After being confronted by CNN's Jake Tapper about his department's refusal to act after receiving a tip about Nikolas Cruz being a potential "school shooter in the making," Broward County Sheriff Scott Israel insisted that he provided "amazing leadership" to the department after blaming the lapse on an underling.
Israel, who has been a frequent presence on cable news - including during CNN's gun-control town hall last week - since 19-year-old Cruz shot and killed 16 of his teenage classmates and a gym teacher during a Valentine's Day rampage, refused to take responsibility for failing to stop Cruz - eliciting an incredulous response from Tapper.
About halfway through the interview, Tapper asked Israel if he would take responsibility for the "multiple red flags" that his department missed ahead of the shooting. Notably, the FBI also failed to "follow protocol" when it received multiple tips about Cruz last year and earlier this year.
Israel insisted that he could only take responsibility for what he knew.
"Are you really not taking any responsibility for the multiple red flags that were brought to the attention of the Broward Sheriff's Office about this shooter before the incident?" Tapper asked.
"Jake, I can only take responsibility for what I knew about. I exercised my due diligence. I've given amazing leadership to this agency—" Israel started.
"Amazing leadership? Tapper asked incredulously.
"Yes, Jake. There's a lot of things we've done throughout this - this is - you don't measure a person's leadership by a deputy not going into these deputies received the training they needed - " Israel said.
"Maybe you measure somebody's leadership by whether or not they protect the community," Tapper said. In this case, you've listed 23 incidents before the shooting involving the shooter and still nothing was done to keep guns out of his hands, to make sure that the school was protected, to make sure you were keeping an eye on him … I don't understand how you can sit there and claim amazing leadership."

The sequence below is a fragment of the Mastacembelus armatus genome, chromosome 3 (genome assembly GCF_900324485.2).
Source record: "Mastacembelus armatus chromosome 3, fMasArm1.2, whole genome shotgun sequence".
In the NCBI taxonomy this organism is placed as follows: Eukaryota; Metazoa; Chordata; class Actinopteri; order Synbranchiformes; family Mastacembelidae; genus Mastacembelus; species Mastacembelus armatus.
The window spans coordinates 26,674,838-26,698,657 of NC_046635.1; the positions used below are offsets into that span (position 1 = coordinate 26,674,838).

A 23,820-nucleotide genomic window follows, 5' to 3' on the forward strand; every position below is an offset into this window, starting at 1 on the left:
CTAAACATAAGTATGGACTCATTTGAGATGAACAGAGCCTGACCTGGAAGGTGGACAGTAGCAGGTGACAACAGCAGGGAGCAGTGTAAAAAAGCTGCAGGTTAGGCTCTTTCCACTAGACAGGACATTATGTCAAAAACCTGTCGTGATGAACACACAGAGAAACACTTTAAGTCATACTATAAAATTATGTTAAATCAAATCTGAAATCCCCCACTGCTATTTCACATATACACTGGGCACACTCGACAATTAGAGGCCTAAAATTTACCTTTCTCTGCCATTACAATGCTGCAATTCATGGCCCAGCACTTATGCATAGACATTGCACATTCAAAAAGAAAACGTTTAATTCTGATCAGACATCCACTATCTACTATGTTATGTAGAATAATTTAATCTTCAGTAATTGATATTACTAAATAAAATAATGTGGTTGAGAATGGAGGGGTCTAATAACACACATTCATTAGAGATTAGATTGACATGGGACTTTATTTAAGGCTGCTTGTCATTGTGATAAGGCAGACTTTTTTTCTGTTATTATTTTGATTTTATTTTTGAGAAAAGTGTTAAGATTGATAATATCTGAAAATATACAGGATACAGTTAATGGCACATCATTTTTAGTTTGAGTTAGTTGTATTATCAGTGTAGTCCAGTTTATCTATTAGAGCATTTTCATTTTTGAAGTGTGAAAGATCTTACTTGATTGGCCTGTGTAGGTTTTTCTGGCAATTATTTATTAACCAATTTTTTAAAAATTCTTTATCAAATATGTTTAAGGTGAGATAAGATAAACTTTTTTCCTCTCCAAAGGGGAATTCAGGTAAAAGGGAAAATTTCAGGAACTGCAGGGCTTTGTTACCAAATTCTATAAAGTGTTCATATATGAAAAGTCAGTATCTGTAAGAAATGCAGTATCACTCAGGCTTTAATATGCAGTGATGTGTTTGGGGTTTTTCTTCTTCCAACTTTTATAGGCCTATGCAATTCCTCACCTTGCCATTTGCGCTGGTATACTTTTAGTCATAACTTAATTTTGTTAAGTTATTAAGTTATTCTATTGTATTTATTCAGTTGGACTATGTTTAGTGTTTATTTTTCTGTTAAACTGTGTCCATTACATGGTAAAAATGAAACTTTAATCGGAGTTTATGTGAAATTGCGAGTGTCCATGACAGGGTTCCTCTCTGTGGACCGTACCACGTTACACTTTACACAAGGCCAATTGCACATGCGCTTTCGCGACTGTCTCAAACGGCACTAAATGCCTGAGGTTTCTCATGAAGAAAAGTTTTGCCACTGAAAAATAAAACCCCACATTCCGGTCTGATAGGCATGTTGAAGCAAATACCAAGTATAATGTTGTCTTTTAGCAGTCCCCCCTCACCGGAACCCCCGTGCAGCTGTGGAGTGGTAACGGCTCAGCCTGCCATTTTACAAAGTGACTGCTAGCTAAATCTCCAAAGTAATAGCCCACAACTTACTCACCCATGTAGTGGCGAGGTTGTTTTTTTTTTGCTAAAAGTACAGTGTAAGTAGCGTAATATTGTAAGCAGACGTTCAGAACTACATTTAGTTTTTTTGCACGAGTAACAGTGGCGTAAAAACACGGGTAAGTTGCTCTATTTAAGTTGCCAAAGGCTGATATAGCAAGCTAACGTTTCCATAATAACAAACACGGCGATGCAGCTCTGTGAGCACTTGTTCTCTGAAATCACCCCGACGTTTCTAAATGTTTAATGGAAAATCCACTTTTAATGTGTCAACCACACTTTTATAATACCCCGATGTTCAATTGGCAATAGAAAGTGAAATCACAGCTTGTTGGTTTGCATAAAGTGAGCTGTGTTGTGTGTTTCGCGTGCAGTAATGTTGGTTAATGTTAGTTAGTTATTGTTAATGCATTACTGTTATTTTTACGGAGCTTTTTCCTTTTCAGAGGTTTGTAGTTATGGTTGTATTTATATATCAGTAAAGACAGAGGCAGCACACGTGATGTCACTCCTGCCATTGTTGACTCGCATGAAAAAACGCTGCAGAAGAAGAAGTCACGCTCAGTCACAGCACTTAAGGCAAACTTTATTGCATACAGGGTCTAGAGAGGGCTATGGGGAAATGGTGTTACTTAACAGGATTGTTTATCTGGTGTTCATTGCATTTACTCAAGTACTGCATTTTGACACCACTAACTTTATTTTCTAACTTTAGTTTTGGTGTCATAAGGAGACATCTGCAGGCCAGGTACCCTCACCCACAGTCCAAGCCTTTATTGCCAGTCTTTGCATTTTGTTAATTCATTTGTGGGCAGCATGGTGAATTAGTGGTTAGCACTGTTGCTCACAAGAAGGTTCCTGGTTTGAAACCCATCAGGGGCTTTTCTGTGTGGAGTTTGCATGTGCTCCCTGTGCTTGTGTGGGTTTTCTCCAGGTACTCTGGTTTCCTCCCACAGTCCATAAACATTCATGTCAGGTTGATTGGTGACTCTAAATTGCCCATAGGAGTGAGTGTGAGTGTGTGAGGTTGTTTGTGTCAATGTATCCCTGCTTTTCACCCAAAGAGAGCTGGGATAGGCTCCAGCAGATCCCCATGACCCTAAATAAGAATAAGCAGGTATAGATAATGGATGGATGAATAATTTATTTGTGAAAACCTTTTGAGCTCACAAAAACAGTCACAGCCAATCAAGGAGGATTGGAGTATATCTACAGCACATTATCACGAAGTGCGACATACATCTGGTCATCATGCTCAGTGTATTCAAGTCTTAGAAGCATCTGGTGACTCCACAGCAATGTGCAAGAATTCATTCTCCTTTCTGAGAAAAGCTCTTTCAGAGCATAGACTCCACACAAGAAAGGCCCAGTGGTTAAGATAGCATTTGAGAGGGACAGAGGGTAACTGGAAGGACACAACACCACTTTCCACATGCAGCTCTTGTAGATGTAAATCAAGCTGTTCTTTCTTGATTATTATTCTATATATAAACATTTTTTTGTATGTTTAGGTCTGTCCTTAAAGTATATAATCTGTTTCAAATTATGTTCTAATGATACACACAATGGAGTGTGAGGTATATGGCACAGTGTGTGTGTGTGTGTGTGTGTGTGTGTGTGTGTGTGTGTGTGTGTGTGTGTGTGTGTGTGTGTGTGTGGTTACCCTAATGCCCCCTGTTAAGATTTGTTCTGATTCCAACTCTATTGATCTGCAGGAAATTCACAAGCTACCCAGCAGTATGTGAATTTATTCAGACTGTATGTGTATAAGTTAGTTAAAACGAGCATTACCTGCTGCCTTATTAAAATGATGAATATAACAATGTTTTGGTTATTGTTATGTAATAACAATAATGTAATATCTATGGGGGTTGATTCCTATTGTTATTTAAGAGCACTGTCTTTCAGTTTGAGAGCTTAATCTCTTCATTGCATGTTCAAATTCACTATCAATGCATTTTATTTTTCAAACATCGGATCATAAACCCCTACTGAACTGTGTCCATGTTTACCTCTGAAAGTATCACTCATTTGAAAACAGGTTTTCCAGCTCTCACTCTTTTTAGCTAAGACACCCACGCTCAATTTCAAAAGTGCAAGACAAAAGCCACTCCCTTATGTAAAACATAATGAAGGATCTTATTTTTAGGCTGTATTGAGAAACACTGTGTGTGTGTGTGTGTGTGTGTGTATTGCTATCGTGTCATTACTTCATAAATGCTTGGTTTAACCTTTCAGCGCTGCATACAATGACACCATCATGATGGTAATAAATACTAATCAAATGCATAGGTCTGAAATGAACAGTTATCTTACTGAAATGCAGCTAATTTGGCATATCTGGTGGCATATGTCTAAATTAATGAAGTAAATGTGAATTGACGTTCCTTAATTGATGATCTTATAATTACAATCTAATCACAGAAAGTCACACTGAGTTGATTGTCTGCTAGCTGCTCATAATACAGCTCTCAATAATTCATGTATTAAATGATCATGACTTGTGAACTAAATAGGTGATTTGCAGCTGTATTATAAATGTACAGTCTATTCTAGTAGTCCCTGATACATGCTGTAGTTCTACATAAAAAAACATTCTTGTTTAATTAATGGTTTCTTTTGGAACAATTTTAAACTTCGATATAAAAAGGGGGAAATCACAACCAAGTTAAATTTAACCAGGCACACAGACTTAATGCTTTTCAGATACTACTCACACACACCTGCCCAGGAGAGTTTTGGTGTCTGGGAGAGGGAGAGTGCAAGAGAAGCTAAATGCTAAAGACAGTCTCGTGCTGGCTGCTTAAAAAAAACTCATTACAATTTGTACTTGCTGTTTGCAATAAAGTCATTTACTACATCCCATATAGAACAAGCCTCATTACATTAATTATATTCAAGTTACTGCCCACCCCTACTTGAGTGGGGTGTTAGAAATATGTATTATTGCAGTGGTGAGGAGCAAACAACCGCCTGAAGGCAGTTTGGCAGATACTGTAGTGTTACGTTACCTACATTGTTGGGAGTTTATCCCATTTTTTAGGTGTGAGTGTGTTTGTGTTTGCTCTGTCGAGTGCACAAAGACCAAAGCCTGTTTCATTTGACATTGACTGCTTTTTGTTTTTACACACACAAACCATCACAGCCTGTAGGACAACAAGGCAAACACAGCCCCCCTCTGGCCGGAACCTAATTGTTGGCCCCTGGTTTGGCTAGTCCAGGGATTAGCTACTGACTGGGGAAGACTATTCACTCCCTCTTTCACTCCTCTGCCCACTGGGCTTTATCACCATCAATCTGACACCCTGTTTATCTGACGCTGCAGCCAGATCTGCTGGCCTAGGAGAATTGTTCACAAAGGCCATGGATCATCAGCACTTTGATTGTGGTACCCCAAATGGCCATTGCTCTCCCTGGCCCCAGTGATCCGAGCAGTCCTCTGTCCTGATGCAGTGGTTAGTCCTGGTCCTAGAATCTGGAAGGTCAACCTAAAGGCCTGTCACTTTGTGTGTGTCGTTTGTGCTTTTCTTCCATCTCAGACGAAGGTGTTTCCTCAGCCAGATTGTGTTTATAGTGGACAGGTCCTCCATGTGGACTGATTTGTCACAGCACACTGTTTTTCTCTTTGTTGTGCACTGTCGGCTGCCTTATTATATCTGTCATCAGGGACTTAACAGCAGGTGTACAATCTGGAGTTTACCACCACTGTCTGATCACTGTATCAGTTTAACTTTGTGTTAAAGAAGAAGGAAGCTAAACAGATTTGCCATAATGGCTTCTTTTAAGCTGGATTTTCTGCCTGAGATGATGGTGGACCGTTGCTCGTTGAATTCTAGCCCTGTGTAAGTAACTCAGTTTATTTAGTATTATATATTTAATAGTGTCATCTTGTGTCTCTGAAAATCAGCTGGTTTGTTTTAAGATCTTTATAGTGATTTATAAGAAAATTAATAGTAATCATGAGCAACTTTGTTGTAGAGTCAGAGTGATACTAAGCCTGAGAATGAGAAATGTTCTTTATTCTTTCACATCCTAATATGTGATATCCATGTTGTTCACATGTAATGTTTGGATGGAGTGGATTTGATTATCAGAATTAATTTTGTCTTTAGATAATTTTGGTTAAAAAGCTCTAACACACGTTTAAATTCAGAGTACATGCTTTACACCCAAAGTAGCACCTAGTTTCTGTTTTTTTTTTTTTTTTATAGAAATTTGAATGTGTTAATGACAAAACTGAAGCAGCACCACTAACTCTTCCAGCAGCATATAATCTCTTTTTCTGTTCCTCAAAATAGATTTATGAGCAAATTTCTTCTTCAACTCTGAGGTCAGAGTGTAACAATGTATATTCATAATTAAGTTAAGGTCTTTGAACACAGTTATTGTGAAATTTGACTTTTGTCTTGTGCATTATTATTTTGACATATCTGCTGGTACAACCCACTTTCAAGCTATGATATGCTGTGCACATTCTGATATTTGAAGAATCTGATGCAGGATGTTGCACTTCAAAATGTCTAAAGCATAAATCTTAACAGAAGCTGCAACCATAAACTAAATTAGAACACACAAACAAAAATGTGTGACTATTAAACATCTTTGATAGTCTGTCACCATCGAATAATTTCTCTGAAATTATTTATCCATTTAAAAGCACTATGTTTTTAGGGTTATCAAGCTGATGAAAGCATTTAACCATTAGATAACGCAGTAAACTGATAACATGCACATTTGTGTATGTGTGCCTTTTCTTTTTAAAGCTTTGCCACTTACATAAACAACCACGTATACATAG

Israel said on "16 of those cases," his deputies did everything right and in the five years he had been sheriff, he'd taken the department to a "new level."
Perhaps even more galling, Israel insisted that the shooting happened because "one person didn't do what they should've done," which glosses over the many failures, from background checks failing to prevent Cruz from buying his gun, to law enforcement failing to investigate tips and even letting Cruz off the hook and sheriff's deputies refusing to enter schools, all of which could've stopped Cruz.
"One person didn't do what he should have done," Israel said. "It's horrific. The victims here, the families, I pray for them every night. It makes me sick to my stomach that we had a deputy that didn't go in because I know if I was there, if I was on the wall, I would have been the first in along with so many other people."
Notably, Broward County isn't the only sheriff's office that failed to stop Cruz. As we highlighted this week, deputies from Palm Beach County decided to let Cruz off the hook after family friend Rocxanne Deschamps called the police to report Cruz for threatening to shoot her. Deputies were called to Cruz's home 39 times over a seven-year period before Cruz's adoptive mother died of pneumonia in November.